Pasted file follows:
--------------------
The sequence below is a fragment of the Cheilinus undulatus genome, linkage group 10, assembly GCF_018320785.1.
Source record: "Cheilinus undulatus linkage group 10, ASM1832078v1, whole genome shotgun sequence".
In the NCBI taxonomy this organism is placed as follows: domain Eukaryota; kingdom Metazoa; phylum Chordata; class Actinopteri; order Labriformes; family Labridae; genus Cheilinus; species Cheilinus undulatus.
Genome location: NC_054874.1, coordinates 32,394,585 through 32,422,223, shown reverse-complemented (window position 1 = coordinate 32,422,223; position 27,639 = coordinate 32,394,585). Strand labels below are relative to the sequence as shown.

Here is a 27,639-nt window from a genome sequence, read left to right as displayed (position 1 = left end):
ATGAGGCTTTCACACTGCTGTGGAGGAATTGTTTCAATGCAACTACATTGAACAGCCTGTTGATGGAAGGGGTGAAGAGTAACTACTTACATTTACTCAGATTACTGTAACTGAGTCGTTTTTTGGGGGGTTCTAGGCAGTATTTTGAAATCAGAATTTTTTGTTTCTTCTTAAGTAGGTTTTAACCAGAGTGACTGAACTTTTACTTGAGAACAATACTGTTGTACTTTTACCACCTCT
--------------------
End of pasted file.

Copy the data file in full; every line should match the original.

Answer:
The sequence below is a fragment of the Cheilinus undulatus genome, linkage group 10, assembly GCF_018320785.1.
Source record: "Cheilinus undulatus linkage group 10, ASM1832078v1, whole genome shotgun sequence".
In the NCBI taxonomy this organism is placed as follows: domain Eukaryota; kingdom Metazoa; phylum Chordata; class Actinopteri; order Labriformes; family Labridae; genus Cheilinus; species Cheilinus undulatus.
Genome location: NC_054874.1, coordinates 32,394,585 through 32,422,223, shown reverse-complemented (window position 1 = coordinate 32,422,223; position 27,639 = coordinate 32,394,585). Strand labels below are relative to the sequence as shown.

Here is a 27,639-nt window from a genome sequence, read left to right as displayed (position 1 = left end):
ATGAGGCTTTCACACTGCTGTGGAGGAATTGTTTCAATGCAACTACATTGAACAGCCTGTTGATGGAAGGGGTGAAGAGTAACTACTTACATTTACTCAGATTACTGTAACTGAGTCGTTTTTTGGGGGGTTCTAGGCAGTATTTTGAAATCAGAATTTTTTGTTTCTTCTTAAGTAGGTTTTAACCAGAGTGACTGAACTTTTACTTGAGAACAATACTGTTGTACTTTTACCACCTCT